Hurricane Dorian, which was considered one of the most powerful Atlantic hurricanes on record, battered the Bahamas, Florida, and the Carolinas in 2019. The record-breaking storm pummeled these regions with 185-mph winds and up to 30 inches of rain, killing at least 50 people and leaving 76,000 in need of urgent support. Bahamas officials reported that ab0ut 2,500 people went missing due to the hurricane.
While the hurricane was categorized as a Category 4 storm, it was extremely dangerous. As Time, an American weekly news magazine, previously reported: “a Category 4 hurricane will blow out most windows on high-rise buildings, uproot most trees and will likely down many power lines. Power outages can last for weeks or even months after storms of this level. Water shortages are also common in the aftermath of Category 4 hurricanes, potentially making the affected area uninhabitable for weeks or months.”
Previous reports show that Hurricane Dorian moved as slowly as 1 or 2 mph, which was a huge concern. A slow-moving storm not only makes the flooding worse but also causes significant coastal erosion. Recent studies are now showing that hurricanes are getting wetter and more sluggish. A 2018 research revealed that the speed of hurricanes and tropical storms has slowed about 10% on average over the past 70 years or so. Over land in the North Atlantic and Western North Pacific specifically, storms are moving 20% to 30% more slowly.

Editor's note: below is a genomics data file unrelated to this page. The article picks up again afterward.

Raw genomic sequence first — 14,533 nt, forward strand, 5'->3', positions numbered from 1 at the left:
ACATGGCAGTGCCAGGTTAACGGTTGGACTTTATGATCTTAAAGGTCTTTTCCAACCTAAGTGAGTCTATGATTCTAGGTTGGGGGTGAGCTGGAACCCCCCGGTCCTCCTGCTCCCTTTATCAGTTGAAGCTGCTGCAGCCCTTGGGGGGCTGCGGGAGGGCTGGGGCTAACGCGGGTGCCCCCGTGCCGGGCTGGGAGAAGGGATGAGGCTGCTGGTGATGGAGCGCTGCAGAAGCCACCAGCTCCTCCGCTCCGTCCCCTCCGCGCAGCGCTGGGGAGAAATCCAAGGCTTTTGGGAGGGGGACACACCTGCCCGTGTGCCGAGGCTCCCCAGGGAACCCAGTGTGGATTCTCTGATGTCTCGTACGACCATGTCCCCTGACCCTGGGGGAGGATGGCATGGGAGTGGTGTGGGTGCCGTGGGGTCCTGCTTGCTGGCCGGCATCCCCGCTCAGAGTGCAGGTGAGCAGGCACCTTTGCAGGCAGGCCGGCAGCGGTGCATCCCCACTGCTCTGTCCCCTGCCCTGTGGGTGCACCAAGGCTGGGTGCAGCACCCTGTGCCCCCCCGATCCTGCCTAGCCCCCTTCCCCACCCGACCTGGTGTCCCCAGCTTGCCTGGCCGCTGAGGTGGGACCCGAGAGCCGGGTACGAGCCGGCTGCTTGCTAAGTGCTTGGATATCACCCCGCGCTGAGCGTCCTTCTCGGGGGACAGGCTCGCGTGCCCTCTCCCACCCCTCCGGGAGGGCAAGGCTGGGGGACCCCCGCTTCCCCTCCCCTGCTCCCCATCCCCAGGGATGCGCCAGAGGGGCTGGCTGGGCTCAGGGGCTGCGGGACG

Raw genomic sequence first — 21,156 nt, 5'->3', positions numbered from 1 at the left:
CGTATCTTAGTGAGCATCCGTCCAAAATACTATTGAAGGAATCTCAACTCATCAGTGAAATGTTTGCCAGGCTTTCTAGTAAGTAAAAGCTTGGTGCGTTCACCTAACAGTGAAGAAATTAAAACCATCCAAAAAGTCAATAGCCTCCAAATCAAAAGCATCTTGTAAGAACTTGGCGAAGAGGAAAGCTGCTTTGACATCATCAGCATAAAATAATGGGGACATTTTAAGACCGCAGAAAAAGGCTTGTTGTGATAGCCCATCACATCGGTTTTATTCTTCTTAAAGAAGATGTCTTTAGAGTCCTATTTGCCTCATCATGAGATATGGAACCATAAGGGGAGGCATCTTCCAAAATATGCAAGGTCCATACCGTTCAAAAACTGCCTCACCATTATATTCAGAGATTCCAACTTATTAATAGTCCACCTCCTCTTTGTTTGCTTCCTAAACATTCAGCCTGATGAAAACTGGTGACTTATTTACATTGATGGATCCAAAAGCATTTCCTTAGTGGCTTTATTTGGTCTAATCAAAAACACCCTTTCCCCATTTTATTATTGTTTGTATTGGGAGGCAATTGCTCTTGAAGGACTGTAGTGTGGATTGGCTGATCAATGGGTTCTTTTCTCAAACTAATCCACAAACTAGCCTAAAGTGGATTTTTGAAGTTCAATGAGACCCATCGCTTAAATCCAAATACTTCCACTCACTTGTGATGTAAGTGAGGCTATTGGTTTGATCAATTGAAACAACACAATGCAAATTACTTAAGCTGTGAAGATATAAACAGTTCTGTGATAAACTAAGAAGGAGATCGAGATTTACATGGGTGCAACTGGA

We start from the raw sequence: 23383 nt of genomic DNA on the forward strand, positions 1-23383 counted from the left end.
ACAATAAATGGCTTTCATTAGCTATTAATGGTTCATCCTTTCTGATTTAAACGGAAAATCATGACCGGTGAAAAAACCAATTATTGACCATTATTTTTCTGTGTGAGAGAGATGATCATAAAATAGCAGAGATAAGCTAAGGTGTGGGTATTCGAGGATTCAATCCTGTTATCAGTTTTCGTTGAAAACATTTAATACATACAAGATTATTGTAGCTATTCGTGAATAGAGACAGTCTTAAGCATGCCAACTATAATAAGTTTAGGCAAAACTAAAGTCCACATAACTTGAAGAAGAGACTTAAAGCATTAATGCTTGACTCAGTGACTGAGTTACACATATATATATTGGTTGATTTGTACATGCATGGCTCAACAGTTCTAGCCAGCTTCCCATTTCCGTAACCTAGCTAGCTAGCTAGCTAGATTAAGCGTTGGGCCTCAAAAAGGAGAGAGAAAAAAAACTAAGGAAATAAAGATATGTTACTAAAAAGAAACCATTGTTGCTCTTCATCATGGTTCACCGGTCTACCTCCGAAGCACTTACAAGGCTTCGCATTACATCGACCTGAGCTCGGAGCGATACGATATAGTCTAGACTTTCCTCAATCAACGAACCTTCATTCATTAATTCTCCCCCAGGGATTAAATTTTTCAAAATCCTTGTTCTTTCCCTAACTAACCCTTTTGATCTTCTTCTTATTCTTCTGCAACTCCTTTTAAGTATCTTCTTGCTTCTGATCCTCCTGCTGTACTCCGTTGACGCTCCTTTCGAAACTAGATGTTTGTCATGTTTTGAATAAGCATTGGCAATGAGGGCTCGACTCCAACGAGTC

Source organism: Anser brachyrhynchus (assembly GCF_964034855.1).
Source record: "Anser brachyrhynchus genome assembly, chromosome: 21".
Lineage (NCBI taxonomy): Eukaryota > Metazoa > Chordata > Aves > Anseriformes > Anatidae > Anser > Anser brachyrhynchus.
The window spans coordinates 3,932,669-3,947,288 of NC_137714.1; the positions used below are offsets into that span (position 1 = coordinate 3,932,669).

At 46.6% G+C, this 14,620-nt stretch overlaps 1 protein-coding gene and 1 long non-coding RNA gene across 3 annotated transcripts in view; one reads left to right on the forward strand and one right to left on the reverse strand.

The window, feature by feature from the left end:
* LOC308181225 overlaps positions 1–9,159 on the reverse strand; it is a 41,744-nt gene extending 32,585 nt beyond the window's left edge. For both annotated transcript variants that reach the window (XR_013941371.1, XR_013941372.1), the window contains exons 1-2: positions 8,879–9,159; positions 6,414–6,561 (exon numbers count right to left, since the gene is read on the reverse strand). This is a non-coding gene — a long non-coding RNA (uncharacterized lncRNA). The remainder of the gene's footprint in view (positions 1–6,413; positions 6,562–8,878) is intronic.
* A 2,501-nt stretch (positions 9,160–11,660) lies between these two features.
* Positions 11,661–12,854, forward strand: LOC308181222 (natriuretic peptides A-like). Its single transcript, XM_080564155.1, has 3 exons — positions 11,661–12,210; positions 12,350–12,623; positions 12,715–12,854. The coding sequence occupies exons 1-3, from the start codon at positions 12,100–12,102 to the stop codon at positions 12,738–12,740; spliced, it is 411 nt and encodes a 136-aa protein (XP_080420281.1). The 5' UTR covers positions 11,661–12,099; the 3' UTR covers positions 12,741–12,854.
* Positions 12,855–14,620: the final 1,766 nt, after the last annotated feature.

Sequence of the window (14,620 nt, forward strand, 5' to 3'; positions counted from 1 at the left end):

Why Slow-Moving Hurricanes Are Dangerous
A perfect example of a slow-moving hurricane is Hurricane Harvey. In 2017, it weakened to a tropical storm after it made landfall, then stalled for days. Scientist Tom Di Liberto described it as the “storm that refused to leave.” According to Business Insider, a fast-growing business site with deep financial, media, tech, and other industry verticals, the storm dumped unprecedented amounts of rain on the Houston area, killing more than 100 people and causing $125 billion in damages.
In a Facebook post, climate scientist Michael Mann wrote that Hurricane Harvey was more intense than it would have been in the absence of human-caused warming, which means stronger winds, more wind damage, and a larger storm surge. Stronger rains are expected in slow-moving hurricanes. The slower the speed, the greater the rainfall amounts can become, which could harm many lives.
Flooding from Tropical Storm Alberto in 1994, for instance, killed 31 people. It moved slowly across the western Florida Panhandle, Alabama, and Georgia, receiving 21 inches of rain in just 24 hours. In June 2001, Tropical Storm Allison unleashed more than 40 inches of rain, resulting in massive flooding and 23 deaths in Texas alone. Between 1963 to 2012, about 27% of all US hurricane deaths were from rainfall flooding. Strong winds, meanwhile, contributed to 8% of the deaths during that time.
Scientists have already warned that the trend for slower-moving tropical cyclones (TCs) results in more catastrophic rainfall. “Stalling TCs have the potential for depositing damaging amounts of rain. This trajectory-induced increase in rainfall is exacerbated by the climate-warming impact on the hydrologic cycle. Increased atmospheric moisture enhances the likelihood of extreme rainfall events of all types,” the authors said.